Tales from the Green Valley

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Tales from the Green Valley
Starring Stuart Peachey, Ruth Goodman, Alex Langlands, Peter Ginn, and Chloe Spencer.
Country of origin United Kingdom
No. of episodes 12
Production
Running time 30 minutes
Production company(s) Lion Television
Release
Original channel BBC Two
Original release 2005 (2005)
External links
Website

Tales from the Green Valley is a historical documentary TV series in 12 parts, first shown on BBC Two in autumn 2005 and it follows historians and archaeologists as they recreate farm life from the age of the Stuarts. They wear the clothes, eat the food and use the tools, skills and technology of the 1620s.

  • The series was made for the BBC by independent production company Lion TV. It was directed and produced by Peter Sommer. The Series Producer was David Upshal. The narrator was Owen Teale, and the music was composed by David Poore.
  • The series recreates everyday life on a small farm in Wales in the 1620s, using authentic replica equipment and clothing, original recipes and reconstructed building techniques. Much use is made of period sources such as agricultural writers Gervase Markham and Thomas Tusser.
  • The series features historians Stuart Peachey and Ruth Goodman, and archaeologists Alex Langlands, Peter Ginn and Chloe Spencer.
  • The series has been released on DVD, distributed by Acorn Media UK.[1]
  • An associated book by Stuart Peachey-–The Building of the Green Valley: a reconstruction of an early 17th-century rural landscape-–was published in 2006.[2]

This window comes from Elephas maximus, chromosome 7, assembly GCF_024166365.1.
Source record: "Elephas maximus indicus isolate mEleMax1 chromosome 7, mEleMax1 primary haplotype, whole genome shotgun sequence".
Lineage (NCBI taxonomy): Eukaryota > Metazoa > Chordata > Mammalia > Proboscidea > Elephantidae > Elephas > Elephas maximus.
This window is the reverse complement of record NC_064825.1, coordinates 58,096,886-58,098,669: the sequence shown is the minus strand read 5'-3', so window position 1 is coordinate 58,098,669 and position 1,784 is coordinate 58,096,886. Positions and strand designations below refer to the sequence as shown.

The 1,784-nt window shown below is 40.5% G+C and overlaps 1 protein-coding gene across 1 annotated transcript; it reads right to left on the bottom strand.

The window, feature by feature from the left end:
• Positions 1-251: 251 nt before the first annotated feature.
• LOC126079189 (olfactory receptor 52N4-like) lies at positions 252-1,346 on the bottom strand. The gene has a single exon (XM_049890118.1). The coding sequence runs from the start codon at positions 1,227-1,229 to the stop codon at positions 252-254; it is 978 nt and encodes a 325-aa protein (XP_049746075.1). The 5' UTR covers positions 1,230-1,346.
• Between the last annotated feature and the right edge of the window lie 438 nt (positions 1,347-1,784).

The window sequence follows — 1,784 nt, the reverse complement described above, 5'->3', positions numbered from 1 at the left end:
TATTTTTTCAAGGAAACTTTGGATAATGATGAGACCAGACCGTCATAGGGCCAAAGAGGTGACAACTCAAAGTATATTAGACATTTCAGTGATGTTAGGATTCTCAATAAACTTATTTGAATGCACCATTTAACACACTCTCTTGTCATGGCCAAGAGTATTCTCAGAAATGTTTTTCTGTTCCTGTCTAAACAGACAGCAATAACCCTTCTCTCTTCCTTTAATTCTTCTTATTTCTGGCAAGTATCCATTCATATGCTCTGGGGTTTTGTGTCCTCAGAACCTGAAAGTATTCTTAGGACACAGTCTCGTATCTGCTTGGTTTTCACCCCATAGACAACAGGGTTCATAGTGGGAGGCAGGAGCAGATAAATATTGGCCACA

Episodes[edit]

1 - September: Ploughing with oxen, baking in a hearth.

2 - October: Gathering pears, thatching the cowshed roof with a bracken undercoat and a wheat thatch, period clothes and boots, driving pigs to forage.

3 - November: Slaughtering and butchering a pig, building a daub and wattle wall, harvesting meddlars, salting a table, combing thatch and pegging it down, making hog's liver pudding.

4 - December: Building a hovel (a woodshed), period clothing, peas, preparing for Christmas.

5 - January: Preparing period medicines, wood gathering, hedge laying, ink-making, and home pharmacy.

6 - February: A heavy fall of snow, rebuilding a lavatory, checking the sheep in preparation for lambing, musical instruments, preparing a meal of fish and bagged puddings for lent.

7 - March: Preparing the garden for sowing, wheat threshing, brewing March beer, pig yokes, fun and games, egg and pear pie with stewed salt cod.

8 - April: Spring cleaning, rebuilding a dry stone wall, a new baby calf.

9 - May: Preparing a new field for spring sowing, making charcoal, and butter.

10 - June: Washing and shearing sheep, cheese making, and mid-summer revels.

11 - July: New harvest from the garden (beans and gooseberries), making hay, clothes washing.

12 - August: Fattening geese, goose pie and carrot puree, wheat and straw harvest, reed lights.

Sequels[edit]

A Tudor Feast at Christmas – a "spin-off" from the series, broadcast in December 2006 – showed the team recreating a Tudor banquet at Haddon Hall.[3][4] The most recent series, set during the reign of Henry VII entitled Tudor Monastery Farm, was broadcast on BBC Two on 13 November 2013.

A new series set in the 19th century entitled Victorian Farm was screened on BBC Two in January 2009 and Edwardian Farm in November 2010. A series set during the Second World War entitled Wartime Farm followed in September 2012, with Tudor Monastery Farm then premièring in November 2013.

References[edit]

  1. ^ Acorn Media, 2005
  2. ^ Heritage Marketing & Publications Ltd. ISBN 978-1-905223-13-8
  3. ^ BBC: "A Tudor Feast at Christmas"
  4. ^ Blogspot: A Tudor Feast at Christmas

External links[edit]